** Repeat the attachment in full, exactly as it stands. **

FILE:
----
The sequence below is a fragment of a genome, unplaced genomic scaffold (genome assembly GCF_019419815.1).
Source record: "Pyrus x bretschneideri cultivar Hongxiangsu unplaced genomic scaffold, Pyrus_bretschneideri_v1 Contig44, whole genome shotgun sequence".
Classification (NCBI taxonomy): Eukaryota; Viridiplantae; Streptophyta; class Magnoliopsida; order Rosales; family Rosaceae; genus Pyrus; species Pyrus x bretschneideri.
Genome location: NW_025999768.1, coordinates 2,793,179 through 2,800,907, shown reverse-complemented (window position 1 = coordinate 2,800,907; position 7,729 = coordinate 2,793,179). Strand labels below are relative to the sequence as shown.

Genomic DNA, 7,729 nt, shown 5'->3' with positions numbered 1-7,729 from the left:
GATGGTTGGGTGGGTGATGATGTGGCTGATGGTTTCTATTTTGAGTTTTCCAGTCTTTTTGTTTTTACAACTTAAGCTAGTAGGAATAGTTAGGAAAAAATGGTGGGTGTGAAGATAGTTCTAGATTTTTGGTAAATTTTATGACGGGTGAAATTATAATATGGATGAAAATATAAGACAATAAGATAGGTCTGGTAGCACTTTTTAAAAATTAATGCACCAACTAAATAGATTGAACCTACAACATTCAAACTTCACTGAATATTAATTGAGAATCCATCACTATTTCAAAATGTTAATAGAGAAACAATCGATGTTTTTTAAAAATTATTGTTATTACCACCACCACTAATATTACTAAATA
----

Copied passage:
The sequence below is a fragment of a genome, unplaced genomic scaffold (genome assembly GCF_019419815.1).
Source record: "Pyrus x bretschneideri cultivar Hongxiangsu unplaced genomic scaffold, Pyrus_bretschneideri_v1 Contig44, whole genome shotgun sequence".
Classification (NCBI taxonomy): Eukaryota; Viridiplantae; Streptophyta; class Magnoliopsida; order Rosales; family Rosaceae; genus Pyrus; species Pyrus x bretschneideri.
Genome location: NW_025999768.1, coordinates 2,793,179 through 2,800,907, shown reverse-complemented (window position 1 = coordinate 2,800,907; position 7,729 = coordinate 2,793,179). Strand labels below are relative to the sequence as shown.

Genomic DNA, 7,729 nt, shown 5'->3' with positions numbered 1-7,729 from the left:
GATGGTTGGGTGGGTGATGATGTGGCTGATGGTTTCTATTTTGAGTTTTCCAGTCTTTTTGTTTTTACAACTTAAGCTAGTAGGAATAGTTAGGAAAAAATGGTGGGTGTGAAGATAGTTCTAGATTTTTGGTAAATTTTATGACGGGTGAAATTATAATATGGATGAAAATATAAGACAATAAGATAGGTCTGGTAGCACTTTTTAAAAATTAATGCACCAACTAAATAGATTGAACCTACAACATTCAAACTTCACTGAATATTAATTGAGAATCCATCACTATTTCAAAATGTTAATAGAGAAACAATCGATGTTTTTTAAAAATTATTGTTATTACCACCACCACTAATATTACTAAATA